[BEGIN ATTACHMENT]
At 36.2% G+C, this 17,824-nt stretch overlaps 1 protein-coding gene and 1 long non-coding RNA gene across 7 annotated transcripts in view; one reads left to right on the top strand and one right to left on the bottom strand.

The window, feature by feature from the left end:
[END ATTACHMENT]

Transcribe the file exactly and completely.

At 36.2% G+C, this 17,824-nt stretch overlaps 1 protein-coding gene and 1 long non-coding RNA gene across 7 annotated transcripts in view; one reads left to right on the top strand and one right to left on the bottom strand.

The window, feature by feature from the left end: